18. The process of claim 17, wherein said nitrogen dioxide-depleted gas is diluted with sufficient inert gas to reduce the concentration of nitrogen dioxide therein to not more than about 10 ppm.
19. The process of claim 17, wherein said adsorbent is silica.
20. The process of claim 17, wherein said inert gas is nitrogen.
21. A process for preparing an inert gas-nitric oxide gaseous product comprising blending a gas stream containing nitric oxide and nitrogen dioxide with sufficient inert gas to reduce the concentration of nitric oxide in the gas stream to about 5 to about 5000 ppm, and passing said gas stream through a bed of metal cation-free adsorbent selected from silica, alumina, zeolite A, zeolite X, zeolite Y or mixtures of these, thereby producing a nitrogen dioxide-depleted gas stream.
22. The process of claim 21, further comprising diluting said nitrogen dioxide-depleted gas stream with sufficient inert gas to reduce the nitrogen dioxide therein to not more than about 10 ppm nitrogen dioxide.
23. The process of claim 21, wherein said adsorbent is silica.
24. The process of claim 21, wherein said inert gas is selected from nitrogen, argon and mixtures of these.
25. The process of claim 24, wherein said inert gas is nitrogen.
Description
FIELD OF THE INVENTION

The present invention is directed to a process for purifying nitric oxide, and more particularly to a process in which nitrogen dioxide is removed from nitric oxide by adsorption.

BACKGROUND OF THE INVENTION

Nitric oxide has recently been found to play an important role in life processes in humans and animals. For example, it helps maintain blood pressure by dilating blood vessels, and kills foreign invaders in the body's immune system. Studies indicate that extraordinary benefits may be obtained by administering small dosages of nitric oxide to patients who suffer from certain illnesses or diseases. Of particular interest is the prospect of reducing pulmonary vasoconstriction in pediatric patients with congenital heart disease complicated by pulmonary artery hypertension by having the patients inhale oxygen-enriched air containing very small concentrations of nitric oxide.

Nitric oxide is a relatively stable gas when it is in the pure state or mixed with an inert gas, such as nitrogen or argon. However when it is mixed with oxygen it reacts rapidly with the oxygen to form nitrogen dioxide, a substance that is highly toxic to humans. The nitrogen dioxide reacts with water to form nitric and nitrous acids, which, when inhaled can cause severe pulmonary oedema, acid pneumonitis or even death. Because of the highly toxic character of nitrogen dioxide, nitric oxide that is intended for inhalation use by humans is generally purified to remove any nitrogen dioxide that is initially in the nitric oxide product as a result of the manufacturing process, and the purified product is stored and shipped in an oxygen-free environment to prevent the subsequent generation of nitrogen dioxide in the storage or shipping container.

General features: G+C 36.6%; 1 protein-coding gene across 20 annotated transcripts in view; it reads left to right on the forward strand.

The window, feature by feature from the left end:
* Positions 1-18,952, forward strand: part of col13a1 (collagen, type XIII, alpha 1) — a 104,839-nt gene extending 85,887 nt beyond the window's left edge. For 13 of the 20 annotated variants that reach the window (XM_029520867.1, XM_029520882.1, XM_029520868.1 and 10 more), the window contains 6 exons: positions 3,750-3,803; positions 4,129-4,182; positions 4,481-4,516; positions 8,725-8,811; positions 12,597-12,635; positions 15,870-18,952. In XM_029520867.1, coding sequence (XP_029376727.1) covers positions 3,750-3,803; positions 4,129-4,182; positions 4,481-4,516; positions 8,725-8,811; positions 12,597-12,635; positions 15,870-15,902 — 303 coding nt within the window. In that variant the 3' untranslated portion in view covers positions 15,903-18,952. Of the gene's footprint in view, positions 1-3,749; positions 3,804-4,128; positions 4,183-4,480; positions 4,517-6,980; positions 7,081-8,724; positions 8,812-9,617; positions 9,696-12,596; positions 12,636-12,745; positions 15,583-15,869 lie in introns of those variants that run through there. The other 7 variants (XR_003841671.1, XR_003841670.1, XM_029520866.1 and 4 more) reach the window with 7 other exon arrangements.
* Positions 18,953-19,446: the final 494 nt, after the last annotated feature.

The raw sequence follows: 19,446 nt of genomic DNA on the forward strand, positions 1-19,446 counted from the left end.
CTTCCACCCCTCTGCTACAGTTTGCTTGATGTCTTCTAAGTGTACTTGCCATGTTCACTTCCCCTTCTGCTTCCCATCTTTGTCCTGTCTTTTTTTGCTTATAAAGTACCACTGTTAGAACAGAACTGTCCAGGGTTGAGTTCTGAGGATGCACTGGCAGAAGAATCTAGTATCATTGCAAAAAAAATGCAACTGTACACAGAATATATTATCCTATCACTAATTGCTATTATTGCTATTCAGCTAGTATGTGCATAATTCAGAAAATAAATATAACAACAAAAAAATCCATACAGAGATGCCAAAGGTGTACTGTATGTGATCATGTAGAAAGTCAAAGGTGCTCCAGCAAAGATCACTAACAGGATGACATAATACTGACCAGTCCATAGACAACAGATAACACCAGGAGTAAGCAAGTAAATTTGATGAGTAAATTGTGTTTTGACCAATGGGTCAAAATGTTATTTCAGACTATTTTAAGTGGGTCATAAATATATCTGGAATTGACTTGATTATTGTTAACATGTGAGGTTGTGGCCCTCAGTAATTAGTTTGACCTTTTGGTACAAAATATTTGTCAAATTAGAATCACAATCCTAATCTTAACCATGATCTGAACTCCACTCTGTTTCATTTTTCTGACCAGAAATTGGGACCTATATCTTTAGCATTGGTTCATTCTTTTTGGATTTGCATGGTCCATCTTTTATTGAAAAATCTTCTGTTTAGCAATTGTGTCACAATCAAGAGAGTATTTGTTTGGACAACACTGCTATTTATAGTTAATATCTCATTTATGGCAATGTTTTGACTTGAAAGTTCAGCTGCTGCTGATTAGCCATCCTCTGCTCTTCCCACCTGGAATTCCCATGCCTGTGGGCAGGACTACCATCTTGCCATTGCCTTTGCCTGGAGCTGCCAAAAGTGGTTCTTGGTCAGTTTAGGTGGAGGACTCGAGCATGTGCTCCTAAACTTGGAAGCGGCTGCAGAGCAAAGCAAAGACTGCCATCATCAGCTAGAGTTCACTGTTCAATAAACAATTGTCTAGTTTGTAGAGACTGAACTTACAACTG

Nitric oxide is generally administered to a patient by diluting a nitrogen-nitric oxide concentrate gas containing about 1000 ppm nitric oxide with oxygen or oxygen-enriched air carrier gas to produce an inhalation gas containing nitric oxide in the desired concentration range (usually about 0.5 to 200 ppm, based on the total volume of the inhalation gas). Calculations based on nitric oxide chemical kinetics suggest that if pure oxygen is mixed with the above-described nitrogen-nitric oxide concentrate to produce a gas mixture having a nitric oxide concentration of 200 ppm, it takes only about 3 seconds for the concentration of nitrogen dioxide in the gas mixture to build up to 3 ppm. The currently accepted upper limit for nitrogen dioxide inhalation is 5 ppm (based on the total volume of breathing gas being inhaled). Assuming that this gas mixture is inhaled by a patient within 3 seconds after mixing the nitrogen-nitric oxide concentrate and oxygen, the amount of nitrogen dioxide initially present in the nitric oxide-nitrogen concentrate would have to be very low to ensure that the nitrogen dioxide concentration in the inhalation gas does not exceed 5 ppm. To minimize the risk of exceeding the 5 ppm upper limit, it is desirable that the concentration of nitrogen dioxide in the nitrogen-nitric oxide supply vessel be as low as possible, and it is most preferred that it not exceed about 1 ppm.